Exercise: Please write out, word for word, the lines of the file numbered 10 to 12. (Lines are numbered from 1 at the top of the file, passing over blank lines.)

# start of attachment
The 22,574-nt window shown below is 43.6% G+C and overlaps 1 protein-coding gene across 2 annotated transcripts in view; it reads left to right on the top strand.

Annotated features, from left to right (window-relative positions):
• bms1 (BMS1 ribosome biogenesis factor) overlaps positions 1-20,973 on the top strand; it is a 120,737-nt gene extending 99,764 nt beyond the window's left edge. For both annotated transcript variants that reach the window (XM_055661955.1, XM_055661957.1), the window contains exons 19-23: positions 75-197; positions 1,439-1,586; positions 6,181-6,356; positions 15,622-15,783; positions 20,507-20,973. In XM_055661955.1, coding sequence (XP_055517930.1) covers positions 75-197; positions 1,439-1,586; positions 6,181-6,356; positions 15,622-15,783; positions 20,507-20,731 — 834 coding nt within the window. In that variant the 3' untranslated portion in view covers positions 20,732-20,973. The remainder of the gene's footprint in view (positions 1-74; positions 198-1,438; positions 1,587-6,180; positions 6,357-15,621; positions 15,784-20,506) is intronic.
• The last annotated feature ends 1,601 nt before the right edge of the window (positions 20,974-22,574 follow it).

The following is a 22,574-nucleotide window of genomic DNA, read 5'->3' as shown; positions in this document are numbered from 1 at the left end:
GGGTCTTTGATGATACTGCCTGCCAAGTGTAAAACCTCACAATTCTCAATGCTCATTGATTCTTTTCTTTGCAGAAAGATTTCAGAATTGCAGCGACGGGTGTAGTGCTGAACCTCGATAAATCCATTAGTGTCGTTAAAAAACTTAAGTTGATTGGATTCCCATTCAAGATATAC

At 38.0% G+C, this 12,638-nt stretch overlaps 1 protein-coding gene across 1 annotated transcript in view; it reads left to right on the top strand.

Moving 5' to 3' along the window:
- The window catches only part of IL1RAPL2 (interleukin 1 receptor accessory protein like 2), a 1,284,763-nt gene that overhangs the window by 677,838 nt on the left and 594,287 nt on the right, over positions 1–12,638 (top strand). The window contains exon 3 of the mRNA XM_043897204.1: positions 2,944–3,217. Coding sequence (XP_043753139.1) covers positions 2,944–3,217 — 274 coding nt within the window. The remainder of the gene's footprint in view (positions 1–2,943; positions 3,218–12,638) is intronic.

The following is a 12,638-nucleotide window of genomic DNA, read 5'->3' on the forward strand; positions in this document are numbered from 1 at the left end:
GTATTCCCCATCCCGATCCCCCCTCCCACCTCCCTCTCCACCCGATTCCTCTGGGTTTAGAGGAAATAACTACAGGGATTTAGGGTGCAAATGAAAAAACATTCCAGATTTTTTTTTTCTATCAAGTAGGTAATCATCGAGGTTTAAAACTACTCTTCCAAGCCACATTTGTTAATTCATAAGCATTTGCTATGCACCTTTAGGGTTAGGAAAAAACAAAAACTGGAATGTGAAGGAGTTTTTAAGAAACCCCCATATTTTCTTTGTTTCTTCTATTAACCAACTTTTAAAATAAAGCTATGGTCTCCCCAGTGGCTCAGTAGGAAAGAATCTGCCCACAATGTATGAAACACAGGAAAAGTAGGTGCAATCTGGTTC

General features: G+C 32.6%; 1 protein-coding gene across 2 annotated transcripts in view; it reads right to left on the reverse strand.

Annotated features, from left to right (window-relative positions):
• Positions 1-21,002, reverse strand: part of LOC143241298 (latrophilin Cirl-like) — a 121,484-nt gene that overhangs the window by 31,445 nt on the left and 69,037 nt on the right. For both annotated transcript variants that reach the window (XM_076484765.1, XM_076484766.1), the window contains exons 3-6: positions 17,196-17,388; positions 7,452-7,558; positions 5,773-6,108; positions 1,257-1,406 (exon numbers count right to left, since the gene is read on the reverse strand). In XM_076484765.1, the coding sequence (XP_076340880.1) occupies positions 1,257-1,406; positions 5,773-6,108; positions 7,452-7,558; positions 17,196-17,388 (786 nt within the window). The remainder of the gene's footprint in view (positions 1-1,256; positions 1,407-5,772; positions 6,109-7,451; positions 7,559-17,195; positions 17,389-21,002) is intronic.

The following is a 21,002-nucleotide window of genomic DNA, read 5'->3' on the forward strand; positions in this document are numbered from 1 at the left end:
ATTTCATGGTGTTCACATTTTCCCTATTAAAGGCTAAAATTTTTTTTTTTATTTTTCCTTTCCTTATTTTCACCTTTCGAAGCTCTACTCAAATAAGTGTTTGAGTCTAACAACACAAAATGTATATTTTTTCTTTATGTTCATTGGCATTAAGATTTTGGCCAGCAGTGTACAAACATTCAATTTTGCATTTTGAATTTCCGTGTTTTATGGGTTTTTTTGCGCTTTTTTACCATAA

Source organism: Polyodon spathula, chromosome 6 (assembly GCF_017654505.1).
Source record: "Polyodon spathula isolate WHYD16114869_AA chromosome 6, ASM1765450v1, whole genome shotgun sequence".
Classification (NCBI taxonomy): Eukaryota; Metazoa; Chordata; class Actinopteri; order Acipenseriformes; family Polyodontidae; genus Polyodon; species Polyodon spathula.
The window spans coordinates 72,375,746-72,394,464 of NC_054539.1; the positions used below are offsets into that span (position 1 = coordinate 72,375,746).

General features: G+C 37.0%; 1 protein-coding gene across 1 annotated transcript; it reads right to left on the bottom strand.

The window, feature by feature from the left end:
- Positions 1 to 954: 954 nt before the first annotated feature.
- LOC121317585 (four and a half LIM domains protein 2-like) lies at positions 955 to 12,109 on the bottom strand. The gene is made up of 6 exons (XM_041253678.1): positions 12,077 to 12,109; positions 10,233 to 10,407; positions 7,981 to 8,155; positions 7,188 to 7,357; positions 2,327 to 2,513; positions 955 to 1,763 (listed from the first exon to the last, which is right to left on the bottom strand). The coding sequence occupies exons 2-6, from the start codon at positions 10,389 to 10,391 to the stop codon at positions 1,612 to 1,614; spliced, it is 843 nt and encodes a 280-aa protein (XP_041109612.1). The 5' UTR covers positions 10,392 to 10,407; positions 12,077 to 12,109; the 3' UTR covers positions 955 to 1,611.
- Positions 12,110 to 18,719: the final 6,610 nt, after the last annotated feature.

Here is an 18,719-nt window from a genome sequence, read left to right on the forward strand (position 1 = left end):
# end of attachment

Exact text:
The following is a 12,638-nucleotide window of genomic DNA, read 5'->3' on the forward strand; positions in this document are numbered from 1 at the left end:
GTATTCCCCATCCCGATCCCCCCTCCCACCTCCCTCTCCACCCGATTCCTCTGGGTTTAGAGGAAATAACTACAGGGATTTAGGGTGCAAATGAAAAAACATTCCAGATTTTTTTTTTCTATCAAGTAGGTAATCATCGAGGTTTAAAACTACTCTTCCAAGCCACATTTGTTAATTCATAAGCATTTGCTATGCACCTTTAGGGTTAGGAAAAAACAAAAACTGGAATGTGAAGGAGTTTTTAAGAAACCCCCATATTTTCTTTGTTTCTTCTATTAACCAACTTTTAAAATAAAGCTATGGTCTCCCCAGTGGCTCAGTAGGAAAGAATCTGCCCACAATGTATGAAACACAGGAAAAGTAGGTGCAATCTGGTTC

General features: G+C 32.6%; 1 protein-coding gene across 2 annotated transcripts in view; it reads right to left on the reverse strand.